As I explored in a TNPS post back in June, “Learning and training by emulation is as old as the arts themselves.”

None of which should detract from the many other legal cases where actual non-permissioned infringement of copyright is alleged, and the many debates about how creatives might be compensated if and when AI uses their content for training purposes.

We should be clear that these are quite separate issues legally, but that go to the heart of the aforementioned judgement, because the very fact there are so many allegations (as yet unproven in court) of IP theft and such, simply strengthens the case for AI content being copyrightable. Why? Because all these cases are saying, quite clearly, that all the AI content now being created is based on human input. The issues are around permission and compensation are distinct legal issues that need to re dealt with But the fact that humans were involved ought not to be in question, except in the mind of Judge Beryl Howell.

Okay, so let’s return to the Velocity of Content podcast, and pick up where we left off with Andrew Albanese, where on two interconnected points I have to take issue.

Albanese says: “That still does not solve the real problem of AI, which is the spectre of these machines replacing human creators. Even if you could do it, a collective licencing system could not divvy up enough fractions of pennies from whatever use AI would be making to compensate any creator enough to losing their work to a machine.”

A little further on he says: “People will always want human excellence. They don’t want to read books written by machines. Nobody wants books to be divorced from human authors.”

Here’s the thing, Andrew: If that’s the case, where’s the problem? The “spectre of these machines replacing human creators” is just a spooky ghost story if, as you say, “People will always want human excellence. They don’t want to read books written by machines. Nobody wants books to be divorced from human authors.”

All we have to do is ensure AI-created content is labelled as such (Amazon has already made some moves in that direction) and then let the consumer decide. These nasty, second-rate AI-produced books will languish in the nobody-loves-me section of any bookstore that allows them in, and pretty soon the AI-prompters will get the message and find a new hobby. Problem solved!

Clearly Andrew spent too much time with Markus Dohle during the debates, and some of Markus’s affably amusing “we know best” qualities rubbed off.

Markus Dohle back in May: “Readers need guidance and orientation provided by publishers and retailers who help them to find their next best read.”

A warning to others in the vicinity. Gatekeeping is contagious!

Andrew Albanese, of all people, should (and does) know better. He’s witnessed any number of publishing professionals tell us what people don’t want, only to be proven wrong time after time. Nobody wants self-published books. Nobody wants ebooks. Nobody wants subscription. Back before Andrew’s time, nobody wanted paperbacks.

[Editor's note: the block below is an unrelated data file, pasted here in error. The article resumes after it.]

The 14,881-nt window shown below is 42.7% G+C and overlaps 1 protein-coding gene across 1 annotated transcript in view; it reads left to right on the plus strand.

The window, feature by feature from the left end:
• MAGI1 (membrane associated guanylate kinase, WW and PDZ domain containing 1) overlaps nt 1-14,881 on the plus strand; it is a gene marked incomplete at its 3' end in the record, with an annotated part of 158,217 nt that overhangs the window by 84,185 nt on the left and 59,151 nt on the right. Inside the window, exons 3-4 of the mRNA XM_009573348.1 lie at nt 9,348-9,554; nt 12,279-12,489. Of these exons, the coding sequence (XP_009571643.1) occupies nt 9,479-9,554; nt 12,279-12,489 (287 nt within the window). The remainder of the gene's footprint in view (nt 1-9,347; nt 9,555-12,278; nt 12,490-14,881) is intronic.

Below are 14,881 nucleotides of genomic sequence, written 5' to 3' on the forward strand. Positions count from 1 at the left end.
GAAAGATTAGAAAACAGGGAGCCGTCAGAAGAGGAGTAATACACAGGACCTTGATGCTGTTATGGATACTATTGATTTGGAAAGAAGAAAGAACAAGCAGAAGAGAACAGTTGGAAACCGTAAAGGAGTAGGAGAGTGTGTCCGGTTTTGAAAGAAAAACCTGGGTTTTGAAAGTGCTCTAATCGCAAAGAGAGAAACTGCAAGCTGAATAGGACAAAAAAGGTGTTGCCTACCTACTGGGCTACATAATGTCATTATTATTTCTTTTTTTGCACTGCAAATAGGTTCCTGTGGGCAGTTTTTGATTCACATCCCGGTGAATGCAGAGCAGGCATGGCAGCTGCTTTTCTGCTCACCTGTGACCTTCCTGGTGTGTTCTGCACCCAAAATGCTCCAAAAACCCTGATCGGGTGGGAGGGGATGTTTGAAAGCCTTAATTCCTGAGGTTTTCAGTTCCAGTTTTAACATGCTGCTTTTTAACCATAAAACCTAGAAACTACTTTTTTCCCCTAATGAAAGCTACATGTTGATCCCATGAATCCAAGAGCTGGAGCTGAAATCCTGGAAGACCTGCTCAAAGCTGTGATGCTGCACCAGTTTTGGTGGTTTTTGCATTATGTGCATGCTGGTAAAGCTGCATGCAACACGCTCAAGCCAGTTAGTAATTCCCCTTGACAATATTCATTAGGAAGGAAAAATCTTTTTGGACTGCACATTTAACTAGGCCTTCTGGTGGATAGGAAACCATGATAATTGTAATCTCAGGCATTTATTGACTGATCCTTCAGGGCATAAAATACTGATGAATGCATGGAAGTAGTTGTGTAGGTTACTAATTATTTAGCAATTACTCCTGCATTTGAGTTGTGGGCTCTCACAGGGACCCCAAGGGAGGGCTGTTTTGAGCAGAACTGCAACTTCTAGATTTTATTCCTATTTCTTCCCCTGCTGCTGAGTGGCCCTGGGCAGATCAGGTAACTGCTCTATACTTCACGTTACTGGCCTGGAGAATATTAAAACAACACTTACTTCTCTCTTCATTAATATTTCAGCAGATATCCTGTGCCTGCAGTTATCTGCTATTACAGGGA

And I’m pretty certain that back in the 1440s, Markus Dohle’s great-great ancestor and neighbour of the illustrious Herr Gutenberg, was peering over the yard fence saying, “Johannes, mate, don’t waste your time with that moveable type printing craziness! Readers need guidance and orientation provided by parchment and vellum scribes and illuminators with only the finest duck quill pens to help them to find their next best read.”

But let’s be fair to Markus. Christopher Kenneally ran with the headline, “Markus Dohle assured the industry that AI will not prove the death of publishing,” and nothing to disagree with there.

Quite apart from the fact that Dohle has already told us – and a judge – that subscription is what will bring the industry to its knees, the threat from AI to publishing is not an existential one. Quite the opposite. AI promises to take our industry to new heights of creativity and revenue potential, if only we will stop hiding behind knee-jerk reactivity, look at what’s on offer, and accept that, with change, comes casualties and adjustment.

Yes, jobs will be lost, and yes, some companies will not survive. That’s life. That’s business. And that’s publishing.

The reality is that publishing jobs do not come with life-time guarantees. Never have, never will. And the sooner we stop treating our own industry as some special case and face the reality of technological progress, the better.

As I said in April, “Consumers buy into what they want and what they are happy with. Booklovers don’t buy audiobooks to keep narrators in a job. They buy audiobooks because they love the product. No-one buys the next JK Rowling book because they think she needs the money.

“In the same way, consumers don’t buy food to keep farmers employed, and they don’t buy cars to keep assembly-line workers employed.

“How many publishers’ offices are today lined with typewriters because publishers were concerned about the people who worked in the typewriter factories? How many publishers insist authors mail in their submissions to keep the postal workers in their jobs?”

The bottom line is, publishers will follow the money. Sentimental twaddle about how much they care for author careers and author compensation is easily dismissed when we look at author royalty rates and author contracts. Any author is only as good as their last book’s sales numbers.

Markus Dohle was telling us in 2021, as the pandemic publishing bonanza arrived, that there was never a better time to be in publishing. Well, which company CEO would not be saying that as profits rose and the bonuses stacked up?

Dohle is still saying it today, Andrew Albanese reminds us. “Dohle loves to say this is the best time for publishing since Gutenberg.” Yet curiously, PRH royalty rates didn’t change to reflect the enormous profits Dohle was then bringing in, and somehow I doubt the new CEO, Nihar Malaviya, will be springing any author-friendly surprises on us at Frankfurt.

The biggest obstacles to AI in publishing right now are a) the Luddites opposing AI because they don’t understand it and want to appear author-friendly, no matter that their royalty rates are identical to every other publisher and their contracts do the author no favours, and b) that infernal legal ruling courtesy of Judge Beryl the Peril that needs striking out so AI companies can, with due respect for and partnership with human authors, take generative AI to the next level, knowing their creations will enjoy the same legal protection now being demanded by human authors and artists.

As summarised by Kenneally, Albanese said: “If there was a single, top-level takeaway from the wide range of speakers, it is that AI can be good for the book business, despite serious questions and potential challenges.”

And that is spot on.